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Massive Funding Will Soon Flow into Schools and IHEs

This blog post is written by AACTE consultant Jane West and is intended to provide updated information. The views expressed in this post do not necessarily reflect the views of AACTE. 

The Biden Agenda Continues to Unfold

The Biden Administration is on the brink of distributing the nearly  $122 billion  in new COVID relief funding for the nation’s K-12 schools, which the Education Department said would be made available  to states “this month.” Education Secretary Miguel Cardona notified state officials on Wednesday about the share of funding they would receive from the American Rescue Plan Act (ARPA) that President Biden signed last week. States and school districts “should plan to expend these funds to safely reopen schools as expeditiously as possible this spring, sustain their healthy operations, and address the significant academic, social, emotional, and mental health needs of their students,” Cardona wrote in the letter to state school chiefs.

Cardona joined White House Press Secretary Jen Psaki for her daily press briefing  on Wednesday. During the Q&A with the press pool, Cardona touched on COVID-19 relief, school reopening, and standardized testing. The Secretary told reporters  he didn’t plan to change the Education Department’s decision on standardized testing, which was announced in February before he was confirmed by the Senate. “The guidance that we provided at the agency last month is the guidance that we’re going with moving forward on assessments to see where students are after this pandemic,” Cardona said.

The Education Department will convene a summit on school reopening on March 24, as part of its push to reopen a majority of the nation’s K-8 classrooms for in-person instruction by the end of April. Cardona, First Lady Dr. Jill Biden and CDC Director Rochelle Walensky plan to speak at the event, called the National Safe School Reopening Summit. The program will feature three panels with federal health experts, school district leaders, teachers and students. The goal according to Cardona, is to share best practices, connect with leaders, educators, and students from across this country who are navigating this challenge together, and find solutions to support students and bring them back to in-person learning.

Melanie Muenzer, who was recently named chief of staff in the Education Department’s Office of the Under Secretary, offered some insights into the new Administration’s plans for higher education during a panel discussion hosted by the Brookings Institution on Tuesday. Muenzer noted that the Department is working with the CDC on new COVID-19 guidance for colleges and universities. That information is expected to be released in the next few weeks and would complement a coronavirus “best practices clearinghouse” ordered by President Biden. Additionally, federal partnerships with minority-serving institutions and community colleges could aid COVID-19 vaccine distribution, she said. Working with these institutions “could go a long way in helping to ensure that people within the community are getting vaccinated both on campuses and within the general community itself,” she said. Muenzer also noted the possibility for new flexibility and details on how higher education institutions can spend their share of coronavirus relief funds.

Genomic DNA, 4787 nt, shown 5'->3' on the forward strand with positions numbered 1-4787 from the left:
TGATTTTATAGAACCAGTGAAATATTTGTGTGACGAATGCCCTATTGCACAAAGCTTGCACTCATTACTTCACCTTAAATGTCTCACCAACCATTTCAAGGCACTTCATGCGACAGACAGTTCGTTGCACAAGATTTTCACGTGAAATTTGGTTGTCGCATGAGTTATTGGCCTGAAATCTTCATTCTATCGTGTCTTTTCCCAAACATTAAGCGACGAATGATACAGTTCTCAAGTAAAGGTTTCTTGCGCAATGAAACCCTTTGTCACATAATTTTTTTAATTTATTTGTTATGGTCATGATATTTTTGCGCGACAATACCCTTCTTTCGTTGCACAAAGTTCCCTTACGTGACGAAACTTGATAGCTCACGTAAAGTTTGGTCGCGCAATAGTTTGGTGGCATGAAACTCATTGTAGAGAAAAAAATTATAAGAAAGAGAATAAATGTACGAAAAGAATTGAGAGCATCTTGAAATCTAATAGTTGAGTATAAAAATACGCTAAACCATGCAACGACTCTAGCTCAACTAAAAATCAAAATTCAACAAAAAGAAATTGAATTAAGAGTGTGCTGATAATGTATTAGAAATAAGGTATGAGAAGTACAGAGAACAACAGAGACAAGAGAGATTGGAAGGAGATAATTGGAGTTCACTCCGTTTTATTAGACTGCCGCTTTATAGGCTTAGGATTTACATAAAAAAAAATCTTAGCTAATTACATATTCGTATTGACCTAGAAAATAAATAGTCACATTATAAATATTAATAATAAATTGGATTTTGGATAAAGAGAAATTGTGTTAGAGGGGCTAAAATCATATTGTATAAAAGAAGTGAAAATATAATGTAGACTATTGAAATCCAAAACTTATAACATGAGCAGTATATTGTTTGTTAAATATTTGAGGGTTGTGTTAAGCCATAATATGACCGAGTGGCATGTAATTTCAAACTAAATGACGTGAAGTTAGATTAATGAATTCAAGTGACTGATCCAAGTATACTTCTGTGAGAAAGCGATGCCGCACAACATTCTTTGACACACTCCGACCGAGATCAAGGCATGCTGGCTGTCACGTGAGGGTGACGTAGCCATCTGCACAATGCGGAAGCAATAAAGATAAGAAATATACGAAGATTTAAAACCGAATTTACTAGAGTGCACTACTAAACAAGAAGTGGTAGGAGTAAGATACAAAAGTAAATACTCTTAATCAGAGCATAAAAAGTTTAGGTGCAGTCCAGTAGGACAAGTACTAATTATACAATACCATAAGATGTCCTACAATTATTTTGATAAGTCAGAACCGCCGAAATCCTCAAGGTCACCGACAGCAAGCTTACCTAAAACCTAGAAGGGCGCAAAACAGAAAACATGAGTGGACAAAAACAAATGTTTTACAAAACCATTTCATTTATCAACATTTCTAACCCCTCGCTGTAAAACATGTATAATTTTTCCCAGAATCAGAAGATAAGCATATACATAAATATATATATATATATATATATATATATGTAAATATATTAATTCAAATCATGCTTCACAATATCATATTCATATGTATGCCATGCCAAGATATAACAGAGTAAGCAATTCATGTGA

President Biden kicked off a week of high-level Administration efforts to tout the benefits of his $1.9-trillion COVID-19 relief package as he seeks maximum political benefit from his first major legislative victory. With “shots in arms and money in pockets,” Biden is hoping not only for partisan advantage but—more broadly—to restore Americans’ trust in their government. Vice President Kamala Harris, First Lady Dr. Jill Biden and Senior Administration Officials hit the road this week, visiting politically critical states in what amounts to the Administration’s first sustained barnstorming tour since the Inauguration.

The First Lady, an educator herself and a champion of teachers and public education, opened the weeklong effort on Monday. Dr. Biden stopped by Samuel Smith Elementary School  in Burlington, NJ, as the first stop on the   “Hope is Here” tour.  “I’m here to tell you, with the American Rescue Plan, help is here to open schools, and we’re going to do it safely,” she said. In addition to reopening schools, the relief package also helps childcare providers open safely and creates solutions for childcare to be more affordable for parents, the First Lady said. The visit was a chance to recast the reopening debate “away from questions about priorities and the influence of teachers’ unions and onto the avalanche of resources tucked into the relief bill.”

While the Administration celebrates the passage of ARPA, a group of Democrats are reigniting their calls for President Biden to cancel $50,000 of student loan debt. Senate Majority Leader Schumer (D-NY) on Monday said a tax provision  added to ARPA would allow President Joe Biden to cancel $50,000 of student loan debt per borrower through executive action. Schumer and other progressive lawmakers have been urging the Biden Administration to make this move; however, the Administration has been reluctant.

I can’t say enough about the great work of Kaitlyn Brennan as she contributes to Washington Update. She is such an asset to our field! 

Read the full Washington Update on my website for more information.


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Jane E. West

AACTE Education Policy Consultant